SANTA CLARA, Calif. - Shares of Macrovision and Gemstar plunged yesterday as investors soured quickly on a deal that would have the media-technology company buy out the television-listings business for $2.8 billion in cash and stock.
Macrovision Corp. wants to allow consumers to call up information about television shows, view personal photos, or access music libraries on a variety of electronic devices through a combination of its security software and Gemstar-TV Guide International Inc. programming data. Macrovision develops technology to prevent unauthorized copying and viewing of video, music and other content.
"There is a transformation of home entertainment going on, and we want to give consumers the ability to find information quickly and easily across a variety of devices," Macrovision chief executive officer Fred Amoroso said.
Wall Street apparently did not like the matchup, sending Macrovision shares down 21.4 percent, or $5.55, to $22.44. Gemstar shares did not fare much better, falling 16.6 percent, or 99 cents, to $4.99.
Amoroso did not disclose plans for Gemstar-TV Guide's print operations, saying he would need time to understand that business before making decisions.
Gemstar-TV Guide employs 1,600, including 300 at its publishing group and interactive-program-guide group offices in Radnor.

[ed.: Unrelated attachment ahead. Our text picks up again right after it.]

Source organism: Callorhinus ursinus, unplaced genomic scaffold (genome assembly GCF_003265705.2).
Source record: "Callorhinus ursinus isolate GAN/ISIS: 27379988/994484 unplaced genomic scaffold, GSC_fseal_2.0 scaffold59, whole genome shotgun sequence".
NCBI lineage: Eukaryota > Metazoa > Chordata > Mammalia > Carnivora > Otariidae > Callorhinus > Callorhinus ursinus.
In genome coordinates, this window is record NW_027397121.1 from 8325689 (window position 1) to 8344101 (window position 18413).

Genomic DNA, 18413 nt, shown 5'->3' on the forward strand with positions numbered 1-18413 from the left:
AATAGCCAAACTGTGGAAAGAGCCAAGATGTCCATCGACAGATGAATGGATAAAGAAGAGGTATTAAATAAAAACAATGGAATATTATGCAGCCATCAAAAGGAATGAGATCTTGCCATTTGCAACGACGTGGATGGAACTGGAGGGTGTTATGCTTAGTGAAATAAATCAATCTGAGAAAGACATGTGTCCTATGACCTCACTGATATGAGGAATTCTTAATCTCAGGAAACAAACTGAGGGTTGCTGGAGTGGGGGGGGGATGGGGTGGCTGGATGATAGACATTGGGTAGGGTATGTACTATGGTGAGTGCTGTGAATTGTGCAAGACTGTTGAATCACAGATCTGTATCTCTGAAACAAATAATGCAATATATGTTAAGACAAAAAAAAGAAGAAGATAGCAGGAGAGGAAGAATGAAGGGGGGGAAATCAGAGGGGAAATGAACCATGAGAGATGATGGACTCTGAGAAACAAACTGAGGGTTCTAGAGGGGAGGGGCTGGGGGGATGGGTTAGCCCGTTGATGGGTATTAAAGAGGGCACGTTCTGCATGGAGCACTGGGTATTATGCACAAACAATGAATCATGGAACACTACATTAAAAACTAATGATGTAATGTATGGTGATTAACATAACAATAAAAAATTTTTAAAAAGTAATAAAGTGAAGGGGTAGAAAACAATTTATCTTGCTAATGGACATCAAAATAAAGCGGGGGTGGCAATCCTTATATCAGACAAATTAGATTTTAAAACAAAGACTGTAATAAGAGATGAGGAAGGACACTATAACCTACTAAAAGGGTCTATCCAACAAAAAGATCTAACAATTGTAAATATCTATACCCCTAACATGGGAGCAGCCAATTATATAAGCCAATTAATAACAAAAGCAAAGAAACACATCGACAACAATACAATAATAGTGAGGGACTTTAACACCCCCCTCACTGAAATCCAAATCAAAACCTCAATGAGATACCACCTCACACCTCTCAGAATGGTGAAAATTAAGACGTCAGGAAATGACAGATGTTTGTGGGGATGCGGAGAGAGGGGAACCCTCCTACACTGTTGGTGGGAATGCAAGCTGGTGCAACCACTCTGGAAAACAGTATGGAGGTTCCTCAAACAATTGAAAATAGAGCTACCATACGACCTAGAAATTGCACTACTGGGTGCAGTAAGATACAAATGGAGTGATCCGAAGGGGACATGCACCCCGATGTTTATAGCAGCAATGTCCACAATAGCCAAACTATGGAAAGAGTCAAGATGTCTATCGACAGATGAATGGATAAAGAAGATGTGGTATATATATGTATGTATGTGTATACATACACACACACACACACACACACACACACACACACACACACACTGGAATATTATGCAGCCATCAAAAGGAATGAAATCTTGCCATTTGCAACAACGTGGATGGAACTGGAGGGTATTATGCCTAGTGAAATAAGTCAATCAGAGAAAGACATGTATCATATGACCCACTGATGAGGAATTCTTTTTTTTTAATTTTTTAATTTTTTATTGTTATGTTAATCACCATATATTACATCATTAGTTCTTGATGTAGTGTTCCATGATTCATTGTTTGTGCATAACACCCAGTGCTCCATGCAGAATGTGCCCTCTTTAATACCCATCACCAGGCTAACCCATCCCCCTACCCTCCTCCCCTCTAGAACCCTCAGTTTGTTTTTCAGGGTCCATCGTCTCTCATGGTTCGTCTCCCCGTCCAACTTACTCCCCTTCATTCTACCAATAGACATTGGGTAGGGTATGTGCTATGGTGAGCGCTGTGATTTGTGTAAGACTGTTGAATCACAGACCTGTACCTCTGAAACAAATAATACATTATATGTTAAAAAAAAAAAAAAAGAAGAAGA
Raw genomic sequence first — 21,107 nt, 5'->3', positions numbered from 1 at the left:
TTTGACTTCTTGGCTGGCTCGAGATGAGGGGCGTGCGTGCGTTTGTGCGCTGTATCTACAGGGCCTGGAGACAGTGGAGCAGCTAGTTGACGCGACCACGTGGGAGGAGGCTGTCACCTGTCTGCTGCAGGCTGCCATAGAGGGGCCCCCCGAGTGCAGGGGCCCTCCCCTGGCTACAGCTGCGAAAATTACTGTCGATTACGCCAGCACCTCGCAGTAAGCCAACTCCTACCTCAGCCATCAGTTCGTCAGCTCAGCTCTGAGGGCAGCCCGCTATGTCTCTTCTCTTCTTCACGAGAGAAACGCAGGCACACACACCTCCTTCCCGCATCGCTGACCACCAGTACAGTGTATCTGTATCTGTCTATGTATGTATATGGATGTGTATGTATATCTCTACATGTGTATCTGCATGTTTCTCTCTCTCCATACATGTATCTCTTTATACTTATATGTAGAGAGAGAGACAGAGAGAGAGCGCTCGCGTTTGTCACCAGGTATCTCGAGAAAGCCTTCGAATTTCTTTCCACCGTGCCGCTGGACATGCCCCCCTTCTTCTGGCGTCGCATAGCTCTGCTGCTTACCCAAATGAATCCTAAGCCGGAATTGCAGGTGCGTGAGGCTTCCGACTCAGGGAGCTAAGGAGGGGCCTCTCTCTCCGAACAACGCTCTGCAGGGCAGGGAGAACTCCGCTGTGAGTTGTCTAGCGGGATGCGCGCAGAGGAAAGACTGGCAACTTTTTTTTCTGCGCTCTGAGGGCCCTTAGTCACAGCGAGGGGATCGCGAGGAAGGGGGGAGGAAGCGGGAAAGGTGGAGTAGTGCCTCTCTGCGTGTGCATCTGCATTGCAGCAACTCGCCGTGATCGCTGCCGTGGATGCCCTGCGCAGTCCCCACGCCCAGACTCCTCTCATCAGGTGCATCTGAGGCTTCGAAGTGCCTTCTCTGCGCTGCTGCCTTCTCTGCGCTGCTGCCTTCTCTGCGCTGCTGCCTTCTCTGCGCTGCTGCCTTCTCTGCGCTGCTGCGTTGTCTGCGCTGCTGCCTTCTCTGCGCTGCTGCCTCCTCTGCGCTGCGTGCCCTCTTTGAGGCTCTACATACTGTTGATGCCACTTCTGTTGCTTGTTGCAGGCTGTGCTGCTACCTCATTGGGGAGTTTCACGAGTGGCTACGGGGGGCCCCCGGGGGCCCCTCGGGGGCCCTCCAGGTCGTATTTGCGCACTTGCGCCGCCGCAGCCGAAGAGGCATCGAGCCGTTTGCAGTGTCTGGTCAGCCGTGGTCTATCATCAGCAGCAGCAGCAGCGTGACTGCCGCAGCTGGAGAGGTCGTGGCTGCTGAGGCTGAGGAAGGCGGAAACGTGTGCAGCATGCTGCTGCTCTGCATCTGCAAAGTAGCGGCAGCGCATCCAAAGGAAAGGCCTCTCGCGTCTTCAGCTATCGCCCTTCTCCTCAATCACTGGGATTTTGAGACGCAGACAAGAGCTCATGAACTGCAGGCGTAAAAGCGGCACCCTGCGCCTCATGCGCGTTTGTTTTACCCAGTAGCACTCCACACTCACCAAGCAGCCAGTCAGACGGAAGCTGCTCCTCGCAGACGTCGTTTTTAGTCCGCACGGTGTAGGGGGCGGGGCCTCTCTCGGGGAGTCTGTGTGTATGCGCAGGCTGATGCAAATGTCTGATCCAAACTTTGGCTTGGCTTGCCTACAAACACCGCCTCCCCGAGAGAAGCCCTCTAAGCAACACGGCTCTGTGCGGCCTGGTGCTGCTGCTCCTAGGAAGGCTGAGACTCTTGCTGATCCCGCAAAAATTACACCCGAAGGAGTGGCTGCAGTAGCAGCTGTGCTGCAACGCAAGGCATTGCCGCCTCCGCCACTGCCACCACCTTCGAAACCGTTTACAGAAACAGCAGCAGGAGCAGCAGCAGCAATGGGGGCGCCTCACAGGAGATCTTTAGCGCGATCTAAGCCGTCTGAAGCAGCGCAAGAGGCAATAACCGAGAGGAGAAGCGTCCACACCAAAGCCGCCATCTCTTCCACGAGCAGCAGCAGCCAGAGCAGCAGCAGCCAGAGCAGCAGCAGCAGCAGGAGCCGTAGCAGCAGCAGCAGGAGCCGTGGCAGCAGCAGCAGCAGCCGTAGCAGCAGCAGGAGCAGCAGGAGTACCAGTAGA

The company's flagship magazine has struggled with falling circulation and advertising revenue as viewers increasingly access programming data through their television sets or online.
Gemstar-TV Guide shareholders will receive $6.35 in cash or 0.2548 of a share of common stock in a new holding company that will own both Gemstar-TV Guide and Macrovision. The cash component of the deal will not exceed $1.55 billion.
The $6.35-a-share value represents a premium of 6.2 percent to the Gemstar closing price Thursday. It is 25 percent above Gemstar's closing price before it announced a strategic-alternatives review July 9.
In a filing with the Securities and Exchange Commission, Macrovision said it would raise $800 million of new debt to finance the acquisition.
The board of the television-media company has unanimously approved the transaction, which is expected to close by the second quarter of 2008. Rupert Murdoch's News Corp., which owns about 41 percent of Gemstar-TV Guide, has agreed to vote in favor of the deal.
Macrovision stockholders will continue to own one share in the new company for each share held at closing. When the deal is completed, Macrovision shareholders will own about 53 percent of the combined company, and former Gemstar-TV Guide stockholders will own 47 percent.
Amoroso will continue as president and chief executive of the new company. Macrovision's chief financial officer, James Budge, will serve as CFO. The new board will include four directors designated by Macrovision and three chosen by Gemstar-TV Guide.
Gemstar-TV Guide CEO Rich Battista and CFO Bedi Singh will leave when the deal closes.
JPMorgan Chase & Co. served as financial adviser to Macrovision. UBS Investment Bank was financial adviser to Gemstar-TV Guide International.
Macrovision, of Santa Clara, Calif., has about 760 employees and reported revenue of $248 million for fiscal 2006. Gemstar-TV Guide posted 2006 revenue of $571 million.
GemStar and TV Guide Inc. combined in 2000. The company restated millions in revenue after its former CEO, Henry Yuen, was found guilty in 2006 of securities fraud for inflating revenue between 2000 and 2002. News Corp. took an $11.1 billion write-down for its Gemstar-TV Guide investment in 2002.